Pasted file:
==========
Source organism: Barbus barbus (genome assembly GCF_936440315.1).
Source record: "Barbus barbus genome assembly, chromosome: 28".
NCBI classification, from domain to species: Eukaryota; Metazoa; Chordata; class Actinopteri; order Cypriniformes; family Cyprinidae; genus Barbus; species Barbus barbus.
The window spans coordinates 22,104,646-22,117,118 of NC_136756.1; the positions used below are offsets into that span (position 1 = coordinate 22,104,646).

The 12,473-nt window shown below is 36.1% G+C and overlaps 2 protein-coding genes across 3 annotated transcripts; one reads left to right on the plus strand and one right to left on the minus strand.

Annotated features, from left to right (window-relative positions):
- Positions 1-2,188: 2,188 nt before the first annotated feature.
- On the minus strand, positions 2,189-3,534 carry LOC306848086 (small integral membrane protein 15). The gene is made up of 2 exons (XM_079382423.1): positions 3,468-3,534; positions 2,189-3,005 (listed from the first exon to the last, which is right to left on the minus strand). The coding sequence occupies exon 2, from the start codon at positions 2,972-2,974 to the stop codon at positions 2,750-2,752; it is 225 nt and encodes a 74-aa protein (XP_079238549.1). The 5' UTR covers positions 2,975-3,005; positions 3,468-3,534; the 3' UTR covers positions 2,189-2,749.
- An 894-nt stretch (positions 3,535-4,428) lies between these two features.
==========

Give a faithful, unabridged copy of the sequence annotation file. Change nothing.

Source organism: Barbus barbus (genome assembly GCF_936440315.1).
Source record: "Barbus barbus genome assembly, chromosome: 28".
NCBI classification, from domain to species: Eukaryota; Metazoa; Chordata; class Actinopteri; order Cypriniformes; family Cyprinidae; genus Barbus; species Barbus barbus.
The window spans coordinates 22,104,646-22,117,118 of NC_136756.1; the positions used below are offsets into that span (position 1 = coordinate 22,104,646).

The 12,473-nt window shown below is 36.1% G+C and overlaps 2 protein-coding genes across 3 annotated transcripts; one reads left to right on the plus strand and one right to left on the minus strand.

Annotated features, from left to right (window-relative positions):
- Positions 1-2,188: 2,188 nt before the first annotated feature.
- On the minus strand, positions 2,189-3,534 carry LOC306848086 (small integral membrane protein 15). The gene is made up of 2 exons (XM_079382423.1): positions 3,468-3,534; positions 2,189-3,005 (listed from the first exon to the last, which is right to left on the minus strand). The coding sequence occupies exon 2, from the start codon at positions 2,972-2,974 to the stop codon at positions 2,750-2,752; it is 225 nt and encodes a 74-aa protein (XP_079238549.1). The 5' UTR covers positions 2,975-3,005; positions 3,468-3,534; the 3' UTR covers positions 2,189-2,749.
- An 894-nt stretch (positions 3,535-4,428) lies between these two features.